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How to prepare for a telehealth consultation

April 30, 2020


Cancer Council Australia

How to prepare for a telehealth consultation

As our healthcare system adapts to COVID-19, a key change has been the transition of many appointments to telehealth. Telehealth appointments are currently operating in several different ways. Sometimes it is a telephone call from your doctor to you at home, sometimes it is a video conference from your home to your doctor. Other times, you might go in to see your regular GP in person, and then connect with a specialist remotely via video.

It is important not to delay visiting your doctor whether you have already been diagnosed with cancer or whether you have symptoms that you think could be cancer at this time.

It is understandable that the transition to telehealth may feel a little unnatural in the beginning, but there are some simple steps you can take to make sure your appointment runs smoothly.

In advance of your appointment, take some time to have a look at the appointment information provided. If anything is unclear, you should phone the doctor’s practice or administration team. Here are some things you can do to prepare:

1) Check whether video conferencing is possible

Many people prefer to use video as it feels more familiar and is easier to communicate emotion. The availability of video conferencing will depend on the medical practice, the practitioner, and the type of appointment. When booking the appointment, let the practice know that video conferencing is your preferred option and ask whether they would be able to accommodate this.

Some facilities will also use a dedicated appointment platform, which can require you to follow a specialised link provided to join a phone or video call. Click on the link in advance of your scheduled appointment to make sure it works and familiarise yourself with the platform and process. On the day of the appointment, it is a good idea to access the link and start your consultation about 5 to 10 minutes before the scheduled appointment time.

2) Find out who is calling who (i.e. does the doctor call me/do I call the doctor?)

If the appointment is via a regular phone or video call, it can generally be expected that the doctor will call you when it is your appointment time. If this has not been explicitly stated, then contact the medical practice to ask. For all appointments, ensure you are in a quiet place with reliable internet connection or reception, and good lighting if it is via video conference.

3) Find out the steps to follow if the call is late

As with a face-to-face appointment, your appointment may run late. However, as you will not be in the practice you may not have the ability to physically see that your doctor is running late. Ensure you have plenty of time either side of the scheduled appointment and keep your device close by if you are expecting a phone or video call. If you haven’t heard from your doctor for 30 minutes since the appointment time, call the administration practice team at the medical practice to check that your appointment is going ahead as planned.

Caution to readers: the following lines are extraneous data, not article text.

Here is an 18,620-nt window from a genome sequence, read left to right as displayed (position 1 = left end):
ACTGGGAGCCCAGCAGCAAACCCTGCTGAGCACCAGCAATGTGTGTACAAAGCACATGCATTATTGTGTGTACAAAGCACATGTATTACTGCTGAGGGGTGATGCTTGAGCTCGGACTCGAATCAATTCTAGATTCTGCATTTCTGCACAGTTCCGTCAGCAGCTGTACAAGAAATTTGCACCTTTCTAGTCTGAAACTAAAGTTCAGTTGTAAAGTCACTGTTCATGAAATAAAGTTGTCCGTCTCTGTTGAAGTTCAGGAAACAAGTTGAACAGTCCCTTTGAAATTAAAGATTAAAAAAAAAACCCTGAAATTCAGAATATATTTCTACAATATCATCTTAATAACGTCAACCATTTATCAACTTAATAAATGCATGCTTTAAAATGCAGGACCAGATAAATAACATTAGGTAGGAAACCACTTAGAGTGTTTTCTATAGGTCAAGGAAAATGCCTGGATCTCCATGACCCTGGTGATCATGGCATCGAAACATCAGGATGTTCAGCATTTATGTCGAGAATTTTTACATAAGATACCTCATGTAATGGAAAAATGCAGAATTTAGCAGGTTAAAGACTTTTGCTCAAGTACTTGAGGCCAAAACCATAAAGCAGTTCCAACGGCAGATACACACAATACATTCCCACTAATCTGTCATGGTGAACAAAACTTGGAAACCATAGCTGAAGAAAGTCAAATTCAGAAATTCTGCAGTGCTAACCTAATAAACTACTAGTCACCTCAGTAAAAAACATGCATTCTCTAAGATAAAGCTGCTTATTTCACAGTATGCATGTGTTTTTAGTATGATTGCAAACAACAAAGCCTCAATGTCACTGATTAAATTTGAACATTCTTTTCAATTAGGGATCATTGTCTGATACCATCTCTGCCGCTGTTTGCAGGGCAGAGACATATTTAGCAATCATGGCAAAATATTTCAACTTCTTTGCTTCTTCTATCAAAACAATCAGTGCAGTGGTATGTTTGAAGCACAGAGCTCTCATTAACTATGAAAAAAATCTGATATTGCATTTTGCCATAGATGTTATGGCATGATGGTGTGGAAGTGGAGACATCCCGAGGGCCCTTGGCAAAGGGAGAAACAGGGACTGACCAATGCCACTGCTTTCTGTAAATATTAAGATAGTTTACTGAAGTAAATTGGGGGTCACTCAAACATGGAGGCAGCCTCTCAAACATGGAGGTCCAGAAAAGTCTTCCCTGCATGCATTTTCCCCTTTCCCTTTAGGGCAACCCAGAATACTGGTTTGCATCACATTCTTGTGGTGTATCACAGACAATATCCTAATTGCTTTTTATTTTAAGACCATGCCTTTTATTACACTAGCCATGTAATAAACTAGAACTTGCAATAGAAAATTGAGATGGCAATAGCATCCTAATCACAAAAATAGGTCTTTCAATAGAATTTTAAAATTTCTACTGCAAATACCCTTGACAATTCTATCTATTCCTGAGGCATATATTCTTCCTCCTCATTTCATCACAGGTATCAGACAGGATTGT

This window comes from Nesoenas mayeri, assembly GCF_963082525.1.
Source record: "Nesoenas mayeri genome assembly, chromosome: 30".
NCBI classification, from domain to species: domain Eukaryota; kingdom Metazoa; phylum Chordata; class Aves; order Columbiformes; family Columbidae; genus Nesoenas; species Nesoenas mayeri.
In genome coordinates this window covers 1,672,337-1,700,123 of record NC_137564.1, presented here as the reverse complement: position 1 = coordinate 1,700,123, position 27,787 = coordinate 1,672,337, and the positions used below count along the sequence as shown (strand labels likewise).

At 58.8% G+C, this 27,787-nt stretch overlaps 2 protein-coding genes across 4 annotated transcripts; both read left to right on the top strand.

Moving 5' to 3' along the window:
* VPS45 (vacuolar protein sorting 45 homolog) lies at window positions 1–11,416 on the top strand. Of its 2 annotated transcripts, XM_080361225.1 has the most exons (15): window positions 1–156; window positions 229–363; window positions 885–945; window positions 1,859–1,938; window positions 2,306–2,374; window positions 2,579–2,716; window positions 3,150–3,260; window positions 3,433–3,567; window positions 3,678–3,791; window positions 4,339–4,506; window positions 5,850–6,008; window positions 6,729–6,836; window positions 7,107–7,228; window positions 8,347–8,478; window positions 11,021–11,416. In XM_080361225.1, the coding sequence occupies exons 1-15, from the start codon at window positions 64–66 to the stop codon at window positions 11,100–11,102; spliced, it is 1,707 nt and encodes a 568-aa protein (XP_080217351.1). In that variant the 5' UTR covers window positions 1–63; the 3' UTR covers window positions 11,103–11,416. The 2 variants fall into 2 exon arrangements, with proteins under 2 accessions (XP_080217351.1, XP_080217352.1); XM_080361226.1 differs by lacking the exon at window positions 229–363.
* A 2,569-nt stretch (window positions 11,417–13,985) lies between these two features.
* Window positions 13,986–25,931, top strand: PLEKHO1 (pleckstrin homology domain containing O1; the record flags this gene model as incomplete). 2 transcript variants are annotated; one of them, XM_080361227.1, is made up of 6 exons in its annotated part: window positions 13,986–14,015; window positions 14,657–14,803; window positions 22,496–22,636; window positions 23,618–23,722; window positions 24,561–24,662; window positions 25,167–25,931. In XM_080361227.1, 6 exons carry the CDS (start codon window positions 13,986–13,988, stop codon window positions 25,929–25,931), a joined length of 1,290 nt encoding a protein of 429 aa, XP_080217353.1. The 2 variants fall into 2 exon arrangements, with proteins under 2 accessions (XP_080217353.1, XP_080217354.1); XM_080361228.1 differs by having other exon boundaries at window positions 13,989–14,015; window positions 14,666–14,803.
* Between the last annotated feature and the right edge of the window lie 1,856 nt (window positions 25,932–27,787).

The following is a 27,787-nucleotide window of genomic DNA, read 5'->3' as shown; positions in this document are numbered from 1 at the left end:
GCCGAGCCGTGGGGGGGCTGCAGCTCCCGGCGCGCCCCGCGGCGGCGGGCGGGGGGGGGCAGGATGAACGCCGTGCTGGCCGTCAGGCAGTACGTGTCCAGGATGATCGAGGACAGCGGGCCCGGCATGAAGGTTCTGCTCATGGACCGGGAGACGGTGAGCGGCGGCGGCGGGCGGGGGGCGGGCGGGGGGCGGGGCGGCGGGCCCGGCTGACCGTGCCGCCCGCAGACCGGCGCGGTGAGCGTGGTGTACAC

4) Think of questions you would like to ask

Before your appointment, take some time to write down questions you may want to ask in order to avoid difficulties remembering everything while you are on the call. Also keep a pen and paper with you so you can take notes during the appointment. Make sure to ask your doctor or practice team the health professional for contact details for any follow up questions you may have.

5) Organise a support person to join you during the appointment if possible (i.e. family member, friend, social worker)?

Just as you might bring a support person to your regular appointment, having someone there to support you during your phone or video call telehealth appointment is something that might be helpful for you. When booking the appointment, this is a question that you can ask the medical practice administration.

If the appointment is a direct consultation via a regular phone or video call, then the medical practice can advise you when booking if there is a way that an additional person can attend. If the consultation is via a separate platform, then a link can sometimes be provided for your support person to also join the appointment.

Telehealth isn’t always the answer, but it can certainly make it easier and more convenient to access health and medical consultations. Remember that if you are uncomfortable with telehealth appointments it is OK to discuss this with the medical practice administration team or your health professional and share your concerns. On the flip side, some visits are not appropriate for telehealth consultations (it’s very hard to have a vaccination by telehealth) and your health professional may specifically ask you to come in for an appointment.

Further Info –

Australian Government – Cancer Australia

Peter MacCallum Cancer Centre

Queensland Department of Health

New South Wales Government – Agency for Clinical Innovation

Telehealth Victoria – Community of Practice